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An Overview of Tokyo from the Metropolitan Government Building

07 September 2016 Sightseeing an tourism in Japan Guillaume Erard

An Overview of Tokyo from the Metropolitan Government Building

The Tokyo Metropolitan Government Building (东京 都 庁 舎 Tōkyō-to Chōsha) is one of the most recognizable landmarks of Tokyo. Inspired from the Notre Dame de Paris and created in 1990 by the great archite...

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Tokyo

Tokyo under the snow is quite a rare sight for it does not usually happen more than once or twice each year. Moreover, given the size and activity of the city, the white cover does not usually last long. This morning however, I was delighted when I woke up a saw the distinctive white cover on the roofs of the buildings across the street. A bit worried that it would not last long, I took my camera on my way to work and shot the best sights that I came across with while on my way.

In a city where everything runs like clockwork, where trains arrive at quay almost on the due second, it can be surprising to see how things tend to slow down as soon as the temperature goes down. The presence of snow is a particularity vivid example of this, trains get packed and lines are often stopped for a while due to various incidents.

A snowy morning in Tokyo

I was expecting the snow to turn to water fairly quickly and I was quite surprised to see how long the white fluffy flakes kept falling, until well in the afternoon. Since I moved to Tokyo, I must say that I have become a lot more sensitive to the weather variations. I think that this feeling is due to the sometimes extreme weather conditions that Japan has to face such as the latest typhoon Roke about which I reported a while ago. Due to the population density and horrendous traffic conditions, most Tokyoites daily walk significant distances and therefore spend a lot of time facing the elements.

Bunkamura Dori

Bunkamura Dori

Lastly, I am always surprised to see how bad the thermal isolation is, even in the most modern buildings. This, in addition to the sub-optimal conditions that heating using air conditioning offer, make life and work a constant battle against cold (the same actually goes against heat in summer). I always wonder if this lack of proper isolation is due to anti-seismic laws that prevent the use of PVC or isolating foam for windows framing. In fact, one of the most significant characteristic of traditional Japanese houses is precisely that they are supposed to be opened to the elements. Heating is usually provided by the kotatsu (炬燵), a low, wooden table surrounded by a futon, that usually harbors one of the only heating systems in the house. Central heating is indeed a very rare thing in Japan.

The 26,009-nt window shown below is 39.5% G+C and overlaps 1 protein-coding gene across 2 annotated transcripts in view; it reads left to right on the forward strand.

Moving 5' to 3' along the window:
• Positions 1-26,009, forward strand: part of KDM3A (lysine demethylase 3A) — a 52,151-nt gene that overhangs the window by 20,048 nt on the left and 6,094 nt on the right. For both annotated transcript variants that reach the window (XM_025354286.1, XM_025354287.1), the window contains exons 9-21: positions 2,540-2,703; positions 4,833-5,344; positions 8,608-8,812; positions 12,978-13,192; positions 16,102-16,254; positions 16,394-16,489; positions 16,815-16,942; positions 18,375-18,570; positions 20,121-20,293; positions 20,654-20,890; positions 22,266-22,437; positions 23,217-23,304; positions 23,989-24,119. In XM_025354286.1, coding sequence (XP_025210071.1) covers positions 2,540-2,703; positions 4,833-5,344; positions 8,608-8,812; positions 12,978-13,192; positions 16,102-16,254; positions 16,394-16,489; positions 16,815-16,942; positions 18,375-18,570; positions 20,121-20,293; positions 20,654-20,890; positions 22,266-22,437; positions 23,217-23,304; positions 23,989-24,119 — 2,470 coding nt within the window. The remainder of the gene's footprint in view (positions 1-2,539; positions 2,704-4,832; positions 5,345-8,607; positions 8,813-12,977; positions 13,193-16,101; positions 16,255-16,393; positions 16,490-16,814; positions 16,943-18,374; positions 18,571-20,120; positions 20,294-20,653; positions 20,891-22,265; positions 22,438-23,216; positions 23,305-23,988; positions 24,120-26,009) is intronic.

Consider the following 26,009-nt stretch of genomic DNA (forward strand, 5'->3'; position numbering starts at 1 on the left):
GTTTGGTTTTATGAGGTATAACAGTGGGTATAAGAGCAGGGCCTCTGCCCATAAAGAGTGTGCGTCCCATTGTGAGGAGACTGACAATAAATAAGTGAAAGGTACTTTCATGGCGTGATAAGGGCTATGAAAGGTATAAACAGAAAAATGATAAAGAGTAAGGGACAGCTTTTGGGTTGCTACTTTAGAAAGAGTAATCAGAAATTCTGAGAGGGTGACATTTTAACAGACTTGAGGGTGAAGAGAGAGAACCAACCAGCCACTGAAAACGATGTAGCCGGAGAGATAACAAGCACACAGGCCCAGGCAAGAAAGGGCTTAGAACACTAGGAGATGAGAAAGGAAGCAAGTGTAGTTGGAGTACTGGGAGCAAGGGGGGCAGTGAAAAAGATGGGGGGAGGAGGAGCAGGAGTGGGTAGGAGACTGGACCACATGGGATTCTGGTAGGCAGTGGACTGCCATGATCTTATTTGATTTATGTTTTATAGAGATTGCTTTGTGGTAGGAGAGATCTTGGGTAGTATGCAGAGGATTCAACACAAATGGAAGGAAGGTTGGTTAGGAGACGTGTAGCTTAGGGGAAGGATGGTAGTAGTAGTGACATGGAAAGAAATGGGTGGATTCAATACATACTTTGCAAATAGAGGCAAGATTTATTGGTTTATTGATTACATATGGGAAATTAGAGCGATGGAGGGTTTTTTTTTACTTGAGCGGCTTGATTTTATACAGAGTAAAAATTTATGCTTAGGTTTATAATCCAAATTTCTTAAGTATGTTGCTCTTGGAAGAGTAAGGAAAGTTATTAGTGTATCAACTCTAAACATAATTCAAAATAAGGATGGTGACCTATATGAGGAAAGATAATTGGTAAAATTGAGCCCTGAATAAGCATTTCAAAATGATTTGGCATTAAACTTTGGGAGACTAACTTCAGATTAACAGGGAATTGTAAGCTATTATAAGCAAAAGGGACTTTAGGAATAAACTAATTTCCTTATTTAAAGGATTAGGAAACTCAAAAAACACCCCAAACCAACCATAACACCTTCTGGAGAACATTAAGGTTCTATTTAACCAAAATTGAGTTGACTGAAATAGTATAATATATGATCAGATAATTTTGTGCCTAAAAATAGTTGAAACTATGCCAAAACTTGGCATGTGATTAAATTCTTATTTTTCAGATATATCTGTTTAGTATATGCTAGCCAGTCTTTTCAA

Izakaya in Udagawa cho

Izakaya in Udagawa-cho

Partly due to the contemplative nature of the Japanese people, partly due to the conditions mentioned above, the tiniest weather event is usually treated as a real event and this morning for example, all the TV channels of Tokyo have someone reporting about the snow, its wonderful sights, and also the disturbances that it causes.

Leaving Shibuya, I make my way towards Azabudai, not far from Tokyo Tower. A thick fog considerably reduced the seeing distance and Tokyo Tower, with it\'s distinctive shape and vivid color, is one of the only landmarks that can clearly be seen.

Snow upon Tokyo Tower

Tokyo Tower

Once I finally get to the office, I take the opportunity to climb on the roof of the Azabudai building where I work to take a few more shots of the city. I am enjoying the landscape alone, my colleagues who live further are probably stuck in traffic or are having trouble getting their train connections.

Azabudai under snow

Azabudai crossing

About the author
Guillaume Erard
Author: Guillaume ErardWebsite: http://www.guillaumeerard.com
Biography
Founder of the site in 2007, Guillaume has a passion for Japanese culture and martial arts. After having practiced Judo during childhood, he started studying Aikido in 1996, and Daito-ryu Aiki-jujutsu in 2008. He currently holds the ranks of 4th Dan in Aikido (Aikikai) and 2nd Dan in Daito-ryu Aiki-jujutsu (Takumakai). Guillaume is also passionate about science and education and he holds a PhD in Molecular and Cell Biology since 2010. He currently lives in Tokyo and works as a consultant for medical research. > View Full Profile

Tagged under: Tokyo snow

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